George Washington

In Summary

A collection George Washington's works from JMC programs for teachers.

“It will be worthy of a free, enlightened, and at no distant period, a great nation, to give to mankind the magnanimous and too novel example of a people always guided by an exalted justice and benevolence.”

George Washington

Farewell Address


A strong military leader and the nation’s first president, George Washington played a central role in the founding of the United States. He was highly regarded by his contemporaries and often rose above partisan conflict. Learn more about his thoughts on government and political principles below and on the George Washington Discovery Page.

JMC Resources

Civil War envelope with drummer boy and American flag

Letters to Religious Groups


As President, George Washington demonstrated his commitment to the principles of religious liberty and freedom of conscience. He wrote a series of letters to religious congregations throughout the country in which he reiterates his belief that every man “ought to be protected in worshipping the Deity according to the dictates of his own conscience.”


Letter to the Bishops of the Methodist Episcopal Church, 1789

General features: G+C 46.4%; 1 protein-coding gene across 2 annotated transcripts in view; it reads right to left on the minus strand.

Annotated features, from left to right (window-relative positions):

Letter to the United Baptist Churches of Virginia, 1789


Letter to the Society of Quakers, 1789


Letter to the Presbyterian Ministers of Massachusetts and New Hampshire, 1789


Letter to Roman Catholics in America, 1790


Letter to the Hebrew Congregation in Newport, Rhode Island, 1790


Letter to Members of the New Jerusalem Church of Baltimore, 1793

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Washington Resigning His Commission, Founders, 1859, Edwin White

Farewell Address


After serving two terms as President, Washington chose not to seek reelection, setting a precedent that would stand for nearly 150 years. In his farewell address he warns of the dangers of partisanship and entanglements in foreign nations and emphasizes the importance of religion and morality among citizens.


Farewell Address, 1796

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Other Writing


In October of 1789, President Washington declared the first national holiday of the United States to be a day for all citizens to give thanks for the “great degree of tranquility, union, and plenty” after the revolutionary war and the “peaceable and rational manner” in which the framers could “establish constitutions of government for our safety and happiness.”


Thanksgiving Day Proclamation, 1789


Washington’s will, finalized only a few months before his death, includes provisions for his wife and other family members, support for the education of American youth, and most importantly freedom and support for each slave he owned. More than just a distribution of his estate, Washington’s will reveals many of his hopes for the future of the nation.


Last Will and Testament, 1799

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